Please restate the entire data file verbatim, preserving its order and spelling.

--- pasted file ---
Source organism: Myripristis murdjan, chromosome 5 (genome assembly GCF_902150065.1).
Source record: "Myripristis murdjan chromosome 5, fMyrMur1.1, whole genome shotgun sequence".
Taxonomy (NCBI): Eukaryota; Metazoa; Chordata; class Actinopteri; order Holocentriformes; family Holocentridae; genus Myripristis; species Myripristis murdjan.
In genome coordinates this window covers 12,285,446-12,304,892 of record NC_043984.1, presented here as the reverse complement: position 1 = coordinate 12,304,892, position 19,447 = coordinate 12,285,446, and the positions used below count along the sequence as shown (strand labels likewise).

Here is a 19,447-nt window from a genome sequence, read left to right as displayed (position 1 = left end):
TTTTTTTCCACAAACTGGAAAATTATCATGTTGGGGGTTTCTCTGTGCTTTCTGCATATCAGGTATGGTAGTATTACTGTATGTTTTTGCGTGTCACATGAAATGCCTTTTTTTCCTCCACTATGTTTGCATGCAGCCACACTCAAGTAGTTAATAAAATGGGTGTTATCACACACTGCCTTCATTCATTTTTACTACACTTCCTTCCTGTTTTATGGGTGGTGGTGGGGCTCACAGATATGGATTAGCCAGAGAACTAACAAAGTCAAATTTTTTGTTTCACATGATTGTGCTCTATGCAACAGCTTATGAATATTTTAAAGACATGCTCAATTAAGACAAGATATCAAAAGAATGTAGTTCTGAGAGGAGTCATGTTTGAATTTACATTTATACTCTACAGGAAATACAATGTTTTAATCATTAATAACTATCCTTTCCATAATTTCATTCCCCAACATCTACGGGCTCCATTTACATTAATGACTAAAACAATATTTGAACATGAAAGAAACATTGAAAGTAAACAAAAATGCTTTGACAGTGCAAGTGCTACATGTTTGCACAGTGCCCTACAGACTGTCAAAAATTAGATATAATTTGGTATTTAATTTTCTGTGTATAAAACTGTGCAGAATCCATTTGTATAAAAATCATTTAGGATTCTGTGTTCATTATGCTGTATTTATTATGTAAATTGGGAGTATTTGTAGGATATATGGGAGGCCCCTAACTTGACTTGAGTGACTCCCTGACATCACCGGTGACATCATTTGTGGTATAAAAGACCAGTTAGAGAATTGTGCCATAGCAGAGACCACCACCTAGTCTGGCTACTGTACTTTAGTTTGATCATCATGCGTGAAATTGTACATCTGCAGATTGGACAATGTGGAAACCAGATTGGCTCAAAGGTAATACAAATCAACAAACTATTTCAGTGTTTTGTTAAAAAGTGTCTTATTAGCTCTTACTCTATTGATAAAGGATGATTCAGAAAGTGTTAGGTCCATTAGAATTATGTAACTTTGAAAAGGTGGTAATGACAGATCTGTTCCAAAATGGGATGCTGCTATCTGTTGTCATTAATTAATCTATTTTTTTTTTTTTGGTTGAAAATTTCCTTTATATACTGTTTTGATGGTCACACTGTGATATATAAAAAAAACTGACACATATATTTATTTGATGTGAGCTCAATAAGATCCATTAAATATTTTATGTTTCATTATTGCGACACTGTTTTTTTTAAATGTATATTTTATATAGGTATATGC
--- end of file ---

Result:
Source organism: Myripristis murdjan, chromosome 5 (genome assembly GCF_902150065.1).
Source record: "Myripristis murdjan chromosome 5, fMyrMur1.1, whole genome shotgun sequence".
Taxonomy (NCBI): Eukaryota; Metazoa; Chordata; class Actinopteri; order Holocentriformes; family Holocentridae; genus Myripristis; species Myripristis murdjan.
In genome coordinates this window covers 12,285,446-12,304,892 of record NC_043984.1, presented here as the reverse complement: position 1 = coordinate 12,304,892, position 19,447 = coordinate 12,285,446, and the positions used below count along the sequence as shown (strand labels likewise).

Here is a 19,447-nt window from a genome sequence, read left to right as displayed (position 1 = left end):
TTTTTTTCCACAAACTGGAAAATTATCATGTTGGGGGTTTCTCTGTGCTTTCTGCATATCAGGTATGGTAGTATTACTGTATGTTTTTGCGTGTCACATGAAATGCCTTTTTTTCCTCCACTATGTTTGCATGCAGCCACACTCAAGTAGTTAATAAAATGGGTGTTATCACACACTGCCTTCATTCATTTTTACTACACTTCCTTCCTGTTTTATGGGTGGTGGTGGGGCTCACAGATATGGATTAGCCAGAGAACTAACAAAGTCAAATTTTTTGTTTCACATGATTGTGCTCTATGCAACAGCTTATGAATATTTTAAAGACATGCTCAATTAAGACAAGATATCAAAAGAATGTAGTTCTGAGAGGAGTCATGTTTGAATTTACATTTATACTCTACAGGAAATACAATGTTTTAATCATTAATAACTATCCTTTCCATAATTTCATTCCCCAACATCTACGGGCTCCATTTACATTAATGACTAAAACAATATTTGAACATGAAAGAAACATTGAAAGTAAACAAAAATGCTTTGACAGTGCAAGTGCTACATGTTTGCACAGTGCCCTACAGACTGTCAAAAATTAGATATAATTTGGTATTTAATTTTCTGTGTATAAAACTGTGCAGAATCCATTTGTATAAAAATCATTTAGGATTCTGTGTTCATTATGCTGTATTTATTATGTAAATTGGGAGTATTTGTAGGATATATGGGAGGCCCCTAACTTGACTTGAGTGACTCCCTGACATCACCGGTGACATCATTTGTGGTATAAAAGACCAGTTAGAGAATTGTGCCATAGCAGAGACCACCACCTAGTCTGGCTACTGTACTTTAGTTTGATCATCATGCGTGAAATTGTACATCTGCAGATTGGACAATGTGGAAACCAGATTGGCTCAAAGGTAATACAAATCAACAAACTATTTCAGTGTTTTGTTAAAAAGTGTCTTATTAGCTCTTACTCTATTGATAAAGGATGATTCAGAAAGTGTTAGGTCCATTAGAATTATGTAACTTTGAAAAGGTGGTAATGACAGATCTGTTCCAAAATGGGATGCTGCTATCTGTTGTCATTAATTAATCTATTTTTTTTTTTTTGGTTGAAAATTTCCTTTATATACTGTTTTGATGGTCACACTGTGATATATAAAAAAAACTGACACATATATTTATTTGATGTGAGCTCAATAAGATCCATTAAATATTTTATGTTTCATTATTGCGACACTGTTTTTTTTAAATGTATATTTTATATAGGTATATGC